from sklearn.cross_validation import train_test_split
from sklearn.preprocessing import PolynomialFeatures, StandardScaler
# We will create spurious features
Xpoly = StandardScaler().fit_transform(PolynomialFeatures(degree=2).fit_transform(X))

Now, let’s increase the complex of the training model by adding one by one the variables in X

from sklearn.linear_model import LinearRegression
from sklearn.neighbors import KNeighborsRegressor
all_mse_train = []
all_mse_test = []
for _ in range(100):
    X_train, X_test, y_train, y_test = train_test_split(Xpoly, y.as_matrix(), test_size = 0.1)
    mse_train = []
    mse_test = []
    for k in range(X_train.shape[1]):
        idx_vars = np.random.choice(range(X_train.shape[1]), size=k+1)
        lm = LinearRegression().fit(X_train[:, idx_vars], y_train)
        mse_train.append(((y_train - lm.predict(X_train[:, idx_vars]))**2).mean())
        mse_test.append(((y_test - lm.predict(X_test[:, idx_vars]))**2).mean())
all_mse_train = np.array(all_mse_train)
all_mse_test = np.array(all_mse_test)
plt.plot(range(X_train.shape[1]), all_mse_train.mean(0), label='train');
plt.plot(range(X_train.shape[1]), all_mse_test.mean(0), label='test');


We can see something similar by choosing a model and increasing the training size

from sklearn.learning_curve import learning_curve
def MSE_score(estimator, X, y):
    return ((estimator.predict(X) - y)**2).mean()[0]
train_sizes, train_scores, valid_scores = learning_curve(LinearRegression(), X[['bmi']], y, scoring=MSE_score, cv  = 10)
train_sizes2, train_scores2, valid_scores2 = learning_curve(LinearRegression(), X, y, scoring=MSE_score, cv  = 10)
plt.plot(train_sizes, train_scores.mean(1), 'b', label='train (only bmi)');
plt.plot(train_sizes, valid_scores.mean(1), 'g', label='test (only bmi)');
plt.plot(train_sizes2, train_scores2.mean(1), 'b--', label='train (all)');
plt.plot(train_sizes2, valid_scores2.mean(1), 'g--', label='test (all)');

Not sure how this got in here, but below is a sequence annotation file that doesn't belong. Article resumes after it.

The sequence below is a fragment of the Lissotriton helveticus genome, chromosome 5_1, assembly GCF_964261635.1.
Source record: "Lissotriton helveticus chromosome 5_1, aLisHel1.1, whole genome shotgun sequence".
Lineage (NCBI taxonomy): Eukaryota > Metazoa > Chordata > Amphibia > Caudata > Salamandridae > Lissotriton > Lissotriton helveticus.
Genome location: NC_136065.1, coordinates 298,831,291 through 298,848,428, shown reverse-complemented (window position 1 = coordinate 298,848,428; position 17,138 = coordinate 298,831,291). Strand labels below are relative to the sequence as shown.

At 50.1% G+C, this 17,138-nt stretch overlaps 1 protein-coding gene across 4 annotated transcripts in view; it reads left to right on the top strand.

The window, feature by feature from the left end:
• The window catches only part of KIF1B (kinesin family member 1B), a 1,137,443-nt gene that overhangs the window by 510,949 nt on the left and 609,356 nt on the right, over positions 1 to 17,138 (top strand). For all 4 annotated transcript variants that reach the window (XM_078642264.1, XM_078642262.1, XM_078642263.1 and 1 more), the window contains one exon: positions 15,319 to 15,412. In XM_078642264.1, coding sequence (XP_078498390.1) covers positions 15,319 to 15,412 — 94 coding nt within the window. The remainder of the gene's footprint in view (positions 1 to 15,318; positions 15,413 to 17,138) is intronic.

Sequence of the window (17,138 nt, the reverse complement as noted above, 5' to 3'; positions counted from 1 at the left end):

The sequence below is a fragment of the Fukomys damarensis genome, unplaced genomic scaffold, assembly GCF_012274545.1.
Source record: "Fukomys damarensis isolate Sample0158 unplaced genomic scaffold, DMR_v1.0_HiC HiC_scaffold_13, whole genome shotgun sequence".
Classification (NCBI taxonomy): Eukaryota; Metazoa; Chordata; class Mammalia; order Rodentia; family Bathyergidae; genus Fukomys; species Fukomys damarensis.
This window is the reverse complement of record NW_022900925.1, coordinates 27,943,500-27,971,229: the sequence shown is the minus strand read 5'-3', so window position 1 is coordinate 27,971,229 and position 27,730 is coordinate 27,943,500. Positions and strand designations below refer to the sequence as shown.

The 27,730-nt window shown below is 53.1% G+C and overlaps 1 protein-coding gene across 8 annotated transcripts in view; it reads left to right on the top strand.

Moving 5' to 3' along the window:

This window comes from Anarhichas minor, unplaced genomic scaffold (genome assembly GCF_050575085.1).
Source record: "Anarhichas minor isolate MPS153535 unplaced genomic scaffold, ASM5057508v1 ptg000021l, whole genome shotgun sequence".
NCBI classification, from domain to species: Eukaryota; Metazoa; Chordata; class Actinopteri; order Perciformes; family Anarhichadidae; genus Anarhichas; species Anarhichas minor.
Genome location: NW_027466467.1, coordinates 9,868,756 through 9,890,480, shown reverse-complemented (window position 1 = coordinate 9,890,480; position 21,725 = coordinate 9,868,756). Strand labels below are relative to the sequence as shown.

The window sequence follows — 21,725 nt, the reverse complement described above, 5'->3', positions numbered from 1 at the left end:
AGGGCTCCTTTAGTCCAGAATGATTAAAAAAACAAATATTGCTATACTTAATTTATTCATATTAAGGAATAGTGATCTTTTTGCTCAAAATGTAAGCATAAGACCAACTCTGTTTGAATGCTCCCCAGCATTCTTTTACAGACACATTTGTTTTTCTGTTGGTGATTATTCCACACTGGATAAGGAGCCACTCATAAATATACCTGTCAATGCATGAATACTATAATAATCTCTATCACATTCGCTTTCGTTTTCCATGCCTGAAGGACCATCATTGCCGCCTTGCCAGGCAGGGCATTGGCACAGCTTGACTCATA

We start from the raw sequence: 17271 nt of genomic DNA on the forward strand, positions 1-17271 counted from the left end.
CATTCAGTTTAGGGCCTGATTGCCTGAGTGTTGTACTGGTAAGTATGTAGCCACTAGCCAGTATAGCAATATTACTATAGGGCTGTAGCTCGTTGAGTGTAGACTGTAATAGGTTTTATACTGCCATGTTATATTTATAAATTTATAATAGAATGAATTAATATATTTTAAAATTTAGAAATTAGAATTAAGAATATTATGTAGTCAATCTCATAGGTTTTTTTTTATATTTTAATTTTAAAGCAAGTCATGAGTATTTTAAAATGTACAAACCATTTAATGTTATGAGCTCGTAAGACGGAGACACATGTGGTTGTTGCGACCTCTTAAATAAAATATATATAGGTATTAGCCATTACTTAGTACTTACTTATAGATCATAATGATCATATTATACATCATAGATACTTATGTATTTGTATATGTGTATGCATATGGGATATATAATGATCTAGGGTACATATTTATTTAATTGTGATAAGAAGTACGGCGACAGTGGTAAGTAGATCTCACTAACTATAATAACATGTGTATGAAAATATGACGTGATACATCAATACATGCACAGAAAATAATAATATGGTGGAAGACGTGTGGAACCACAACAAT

plt.xlabel('training size');



We will now change the problem to a prediction setting. Lets suppose that a disease progression greater than 260 is really bad. Then, let’s great a classifier that predicts whether a person will have a really bad disease progression

y_class = y >= 260

Unfortunatly, from the data, the classes are really unbalanced, with only 11% of the people having a bad disease progression

print("People with bad disease progression ", y_class.mean()[0])
People with bad disease progression  0.119909502262

Therefore, a dummy predict is expected to have 90%+ accuracy in the prediction!

Let’s use a logistic regression model to predict bad diabetes levels

from sklearn.linear_model import LogisticRegression
from sklearn.metrics import confusion_matrix
model = LogisticRegression(C=1000.) # don't worry about the C=1000 thing
# split the data
X_train, X_test, y_train, y_test = train_test_split(X, y_class, test_size = 0.1, random_state=0)
model.fit(X_train, y_train);
/Users/danielacuna/anaconda3/lib/python3.5/site-packages/sklearn/utils/validation.py:515: DataConversionWarning: A column-vector y was passed when a 1d array was expected. Please change the shape of y to (n_samples, ), for example using ravel().
  y = column_or_1d(y, warn=True)
probability_sick = model.predict_proba(X_test)[:, 1]

let’s play with a threshold of 50%

prediction_thresh_50 = probability_sick > 0.5
confusion_matrix(y_test, prediction_thresh_50)[::-1, ::-1]
array([[ 3,  2],
       [ 2, 38]])

what about a threshold of 1%, can we capture all bad disease progressions?

prediction_thresh_1 = probability_sick > 0.01
# yes, we can!
confusion_matrix(y_test, prediction_thresh_1)[::-1, ::-1]
array([[ 5,  0],
       [30, 10]])
from sklearn.metrics import roc_curve
fpr, tpr, thresholds = roc_curve(y_test, probability_sick)
plt.plot(fpr, tpr);
plt.xlabel('False positive rate (1 - specificity)');
plt.ylabel('True positive rate (sensitivity)');


# area under the curve
from sklearn.metrics import auc
print("Area under the curve: ", auc(fpr, tpr))
Area under the curve:  0.9

Bayesian classifier

We will estimate the specificity and sensitivity of the threshold-50 classifier

confusion_matrix(y_test, prediction_thresh_50)[::-1, ::-1]
array([[ 3,  2],
       [ 2, 38]])
specificity = (prediction_thresh_50[(y_test.as_matrix() == False).flatten()] == False).sum()/(y_test == False).sum()[0]
sensitivity = prediction_thresh_50[y_test.as_matrix().flatten()].sum()/y_test.sum()[0]
print("Specificity: ", specificity, "Sensitivity: ", sensitivity)
Specificity:  0.95 Sensitivity:  0.6

Very high specificity! If we predict that someone will have bad disease progression, they probabily will right?

If we assume that the prevalance rate is 10%, then, not really:

less than 20% of having the disease! quite different from “specificity 95%”!